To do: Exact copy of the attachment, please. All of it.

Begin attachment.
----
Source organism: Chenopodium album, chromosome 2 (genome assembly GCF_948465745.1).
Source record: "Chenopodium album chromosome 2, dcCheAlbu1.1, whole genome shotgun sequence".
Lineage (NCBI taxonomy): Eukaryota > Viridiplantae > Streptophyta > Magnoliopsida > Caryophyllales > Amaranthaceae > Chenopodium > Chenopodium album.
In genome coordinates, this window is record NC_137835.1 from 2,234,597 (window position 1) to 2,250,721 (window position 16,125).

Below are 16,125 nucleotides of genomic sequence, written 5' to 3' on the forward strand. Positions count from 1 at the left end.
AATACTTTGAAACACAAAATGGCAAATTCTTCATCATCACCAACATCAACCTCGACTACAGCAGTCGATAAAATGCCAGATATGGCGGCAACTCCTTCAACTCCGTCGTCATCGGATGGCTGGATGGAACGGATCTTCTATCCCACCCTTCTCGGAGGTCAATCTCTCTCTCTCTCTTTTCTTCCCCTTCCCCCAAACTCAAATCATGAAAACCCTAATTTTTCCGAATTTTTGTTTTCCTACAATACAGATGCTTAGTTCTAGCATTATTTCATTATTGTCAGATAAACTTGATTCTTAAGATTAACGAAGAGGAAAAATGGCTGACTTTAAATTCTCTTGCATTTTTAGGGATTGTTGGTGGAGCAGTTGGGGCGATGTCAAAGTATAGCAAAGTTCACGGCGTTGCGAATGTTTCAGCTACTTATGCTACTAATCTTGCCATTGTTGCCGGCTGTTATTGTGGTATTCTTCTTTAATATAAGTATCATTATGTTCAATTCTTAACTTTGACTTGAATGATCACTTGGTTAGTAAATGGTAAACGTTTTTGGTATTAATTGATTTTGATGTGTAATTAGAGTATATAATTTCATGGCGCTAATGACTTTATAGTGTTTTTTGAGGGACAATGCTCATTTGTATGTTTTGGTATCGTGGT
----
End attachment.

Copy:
Source organism: Chenopodium album, chromosome 2 (genome assembly GCF_948465745.1).
Source record: "Chenopodium album chromosome 2, dcCheAlbu1.1, whole genome shotgun sequence".
Lineage (NCBI taxonomy): Eukaryota > Viridiplantae > Streptophyta > Magnoliopsida > Caryophyllales > Amaranthaceae > Chenopodium > Chenopodium album.
In genome coordinates, this window is record NC_137835.1 from 2,234,597 (window position 1) to 2,250,721 (window position 16,125).

Below are 16,125 nucleotides of genomic sequence, written 5' to 3' on the forward strand. Positions count from 1 at the left end.
AATACTTTGAAACACAAAATGGCAAATTCTTCATCATCACCAACATCAACCTCGACTACAGCAGTCGATAAAATGCCAGATATGGCGGCAACTCCTTCAACTCCGTCGTCATCGGATGGCTGGATGGAACGGATCTTCTATCCCACCCTTCTCGGAGGTCAATCTCTCTCTCTCTCTTTTCTTCCCCTTCCCCCAAACTCAAATCATGAAAACCCTAATTTTTCCGAATTTTTGTTTTCCTACAATACAGATGCTTAGTTCTAGCATTATTTCATTATTGTCAGATAAACTTGATTCTTAAGATTAACGAAGAGGAAAAATGGCTGACTTTAAATTCTCTTGCATTTTTAGGGATTGTTGGTGGAGCAGTTGGGGCGATGTCAAAGTATAGCAAAGTTCACGGCGTTGCGAATGTTTCAGCTACTTATGCTACTAATCTTGCCATTGTTGCCGGCTGTTATTGTGGTATTCTTCTTTAATATAAGTATCATTATGTTCAATTCTTAACTTTGACTTGAATGATCACTTGGTTAGTAAATGGTAAACGTTTTTGGTATTAATTGATTTTGATGTGTAATTAGAGTATATAATTTCATGGCGCTAATGACTTTATAGTGTTTTTTGAGGGACAATGCTCATTTGTATGTTTTGGTATCGTGGT